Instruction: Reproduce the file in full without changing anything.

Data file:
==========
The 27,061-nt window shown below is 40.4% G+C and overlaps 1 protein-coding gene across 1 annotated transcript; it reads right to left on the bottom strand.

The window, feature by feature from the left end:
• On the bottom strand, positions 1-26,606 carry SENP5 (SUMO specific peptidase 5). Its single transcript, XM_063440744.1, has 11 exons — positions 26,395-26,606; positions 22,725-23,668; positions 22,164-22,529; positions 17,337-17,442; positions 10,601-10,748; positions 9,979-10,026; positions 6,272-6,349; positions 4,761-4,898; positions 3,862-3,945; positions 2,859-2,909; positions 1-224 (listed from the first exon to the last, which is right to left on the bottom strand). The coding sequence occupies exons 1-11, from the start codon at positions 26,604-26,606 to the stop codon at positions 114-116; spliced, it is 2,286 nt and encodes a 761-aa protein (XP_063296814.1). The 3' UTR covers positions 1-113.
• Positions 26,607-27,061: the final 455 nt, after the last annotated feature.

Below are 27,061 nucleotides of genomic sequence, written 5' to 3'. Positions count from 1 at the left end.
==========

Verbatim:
The 27,061-nt window shown below is 40.4% G+C and overlaps 1 protein-coding gene across 1 annotated transcript; it reads right to left on the bottom strand.

The window, feature by feature from the left end:
• On the bottom strand, positions 1-26,606 carry SENP5 (SUMO specific peptidase 5). Its single transcript, XM_063440744.1, has 11 exons — positions 26,395-26,606; positions 22,725-23,668; positions 22,164-22,529; positions 17,337-17,442; positions 10,601-10,748; positions 9,979-10,026; positions 6,272-6,349; positions 4,761-4,898; positions 3,862-3,945; positions 2,859-2,909; positions 1-224 (listed from the first exon to the last, which is right to left on the bottom strand). The coding sequence occupies exons 1-11, from the start codon at positions 26,604-26,606 to the stop codon at positions 114-116; spliced, it is 2,286 nt and encodes a 761-aa protein (XP_063296814.1). The 3' UTR covers positions 1-113.
• Positions 26,607-27,061: the final 455 nt, after the last annotated feature.

Below are 27,061 nucleotides of genomic sequence, written 5' to 3'. Positions count from 1 at the left end.